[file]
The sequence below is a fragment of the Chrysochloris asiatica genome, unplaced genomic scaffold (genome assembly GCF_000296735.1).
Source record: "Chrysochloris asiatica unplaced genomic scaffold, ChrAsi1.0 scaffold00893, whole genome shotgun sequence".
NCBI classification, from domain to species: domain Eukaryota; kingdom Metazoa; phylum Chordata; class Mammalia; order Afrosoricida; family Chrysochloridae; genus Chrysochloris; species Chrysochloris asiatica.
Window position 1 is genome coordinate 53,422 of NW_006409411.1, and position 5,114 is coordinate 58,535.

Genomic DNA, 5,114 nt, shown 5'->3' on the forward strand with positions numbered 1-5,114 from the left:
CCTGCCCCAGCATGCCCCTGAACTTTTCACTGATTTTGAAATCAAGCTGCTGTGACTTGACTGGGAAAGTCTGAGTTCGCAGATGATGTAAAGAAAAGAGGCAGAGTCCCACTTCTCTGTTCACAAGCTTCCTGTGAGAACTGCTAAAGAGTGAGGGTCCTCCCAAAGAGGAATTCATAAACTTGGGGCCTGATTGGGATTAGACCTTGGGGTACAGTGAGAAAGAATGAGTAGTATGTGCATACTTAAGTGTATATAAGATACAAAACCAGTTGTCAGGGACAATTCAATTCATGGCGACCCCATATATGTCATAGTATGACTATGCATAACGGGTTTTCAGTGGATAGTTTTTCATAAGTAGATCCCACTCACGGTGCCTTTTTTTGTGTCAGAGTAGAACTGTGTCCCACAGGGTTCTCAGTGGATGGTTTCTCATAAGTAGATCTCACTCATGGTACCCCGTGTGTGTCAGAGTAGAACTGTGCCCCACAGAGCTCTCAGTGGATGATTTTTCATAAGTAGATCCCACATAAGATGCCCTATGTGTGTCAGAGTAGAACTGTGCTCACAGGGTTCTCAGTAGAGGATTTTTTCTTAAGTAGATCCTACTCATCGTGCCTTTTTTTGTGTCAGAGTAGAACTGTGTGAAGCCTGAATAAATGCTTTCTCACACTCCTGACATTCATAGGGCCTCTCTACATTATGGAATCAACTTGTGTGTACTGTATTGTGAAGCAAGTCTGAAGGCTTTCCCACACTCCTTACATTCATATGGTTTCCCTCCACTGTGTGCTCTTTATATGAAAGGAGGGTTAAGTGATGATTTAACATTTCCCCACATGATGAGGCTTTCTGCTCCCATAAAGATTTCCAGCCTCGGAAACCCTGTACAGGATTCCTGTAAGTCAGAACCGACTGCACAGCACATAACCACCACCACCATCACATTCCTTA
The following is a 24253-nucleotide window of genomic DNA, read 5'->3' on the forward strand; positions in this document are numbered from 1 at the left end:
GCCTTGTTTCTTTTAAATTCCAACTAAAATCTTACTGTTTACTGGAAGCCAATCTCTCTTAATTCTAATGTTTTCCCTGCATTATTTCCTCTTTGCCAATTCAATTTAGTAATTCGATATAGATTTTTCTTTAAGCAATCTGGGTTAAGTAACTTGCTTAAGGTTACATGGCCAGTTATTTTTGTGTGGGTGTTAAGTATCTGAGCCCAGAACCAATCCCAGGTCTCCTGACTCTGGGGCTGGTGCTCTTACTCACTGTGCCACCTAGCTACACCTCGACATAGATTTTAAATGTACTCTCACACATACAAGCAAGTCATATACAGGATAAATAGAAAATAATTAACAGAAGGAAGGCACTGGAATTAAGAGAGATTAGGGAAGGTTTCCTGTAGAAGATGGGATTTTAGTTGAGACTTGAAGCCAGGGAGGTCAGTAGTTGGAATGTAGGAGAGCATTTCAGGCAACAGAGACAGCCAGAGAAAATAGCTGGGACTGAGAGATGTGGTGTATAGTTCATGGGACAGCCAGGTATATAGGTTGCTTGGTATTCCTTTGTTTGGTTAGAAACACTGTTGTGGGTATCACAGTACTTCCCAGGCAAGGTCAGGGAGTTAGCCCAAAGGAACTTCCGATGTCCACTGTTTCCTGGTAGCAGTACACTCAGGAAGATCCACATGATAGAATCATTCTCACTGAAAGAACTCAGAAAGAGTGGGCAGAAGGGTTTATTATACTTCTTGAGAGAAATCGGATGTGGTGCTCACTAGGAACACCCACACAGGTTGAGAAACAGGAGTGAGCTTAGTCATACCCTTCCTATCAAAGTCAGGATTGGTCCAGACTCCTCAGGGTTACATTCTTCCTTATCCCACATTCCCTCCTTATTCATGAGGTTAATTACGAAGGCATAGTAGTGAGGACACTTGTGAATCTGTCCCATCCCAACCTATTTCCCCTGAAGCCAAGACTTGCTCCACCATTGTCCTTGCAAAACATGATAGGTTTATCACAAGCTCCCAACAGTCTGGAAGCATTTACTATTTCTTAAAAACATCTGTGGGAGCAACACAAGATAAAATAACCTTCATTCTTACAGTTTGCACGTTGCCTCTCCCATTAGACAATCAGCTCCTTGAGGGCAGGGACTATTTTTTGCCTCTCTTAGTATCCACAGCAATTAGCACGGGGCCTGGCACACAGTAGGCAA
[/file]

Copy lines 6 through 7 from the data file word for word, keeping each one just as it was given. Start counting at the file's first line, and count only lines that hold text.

CCTGCCCCAGCATGCCCCTGAACTTTTCACTGATTTTGAAATCAAGCTGCTGTGACTTGACTGGGAAAGTCTGAGTTCGCAGATGATGTAAAGAAAAGAGGCAGAGTCCCACTTCTCTGTTCACAAGCTTCCTGTGAGAACTGCTAAAGAGTGAGGGTCCTCCCAAAGAGGAATTCATAAACTTGGGGCCTGATTGGGATTAGACCTTGGGGTACAGTGAGAAAGAATGAGTAGTATGTGCATACTTAAGTGTATATAAGATACAAAACCAGTTGTCAGGGACAATTCAATTCATGGCGACCCCATATATGTCATAGTATGACTATGCATAACGGGTTTTCAGTGGATAGTTTTTCATAAGTAGATCCCACTCACGGTGCCTTTTTTTGTGTCAGAGTAGAACTGTGTCCCACAGGGTTCTCAGTGGATGGTTTCTCATAAGTAGATCTCACTCATGGTACCCCGTGTGTGTCAGAGTAGAACTGTGCCCCACAGAGCTCTCAGTGGATGATTTTTCATAAGTAGATCCCACATAAGATGCCCTATGTGTGTCAGAGTAGAACTGTGCTCACAGGGTTCTCAGTAGAGGATTTTTTCTTAAGTAGATCCTACTCATCGTGCCTTTTTTTGTGTCAGAGTAGAACTGTGTGAAGCCTGAATAAATGCTTTCTCACACTCCTGACATTCATAGGGCCTCTCTACATTATGGAATCAACTTGTGTGTACTGTATTGTGAAGCAAGTCTGAAGGCTTTCCCACACTCCTTACATTCATATGGTTTCCCTCCACTGTGTGCTCTTTATATGAAAGGAGGGTTAAGTGATGATTTAACATTTCCCCACATGATGAGGCTTTCTGCTCCCATAAAGATTTCCAGCCTCGGAAACCCTGTACAGGATTCCTGTAAGTCAGAACCGACTGCACAGCACATAACCACCACCACCATCACATTCCTTA
The following is a 24253-nucleotide window of genomic DNA, read 5'->3' on the forward strand; positions in this document are numbered from 1 at the left end: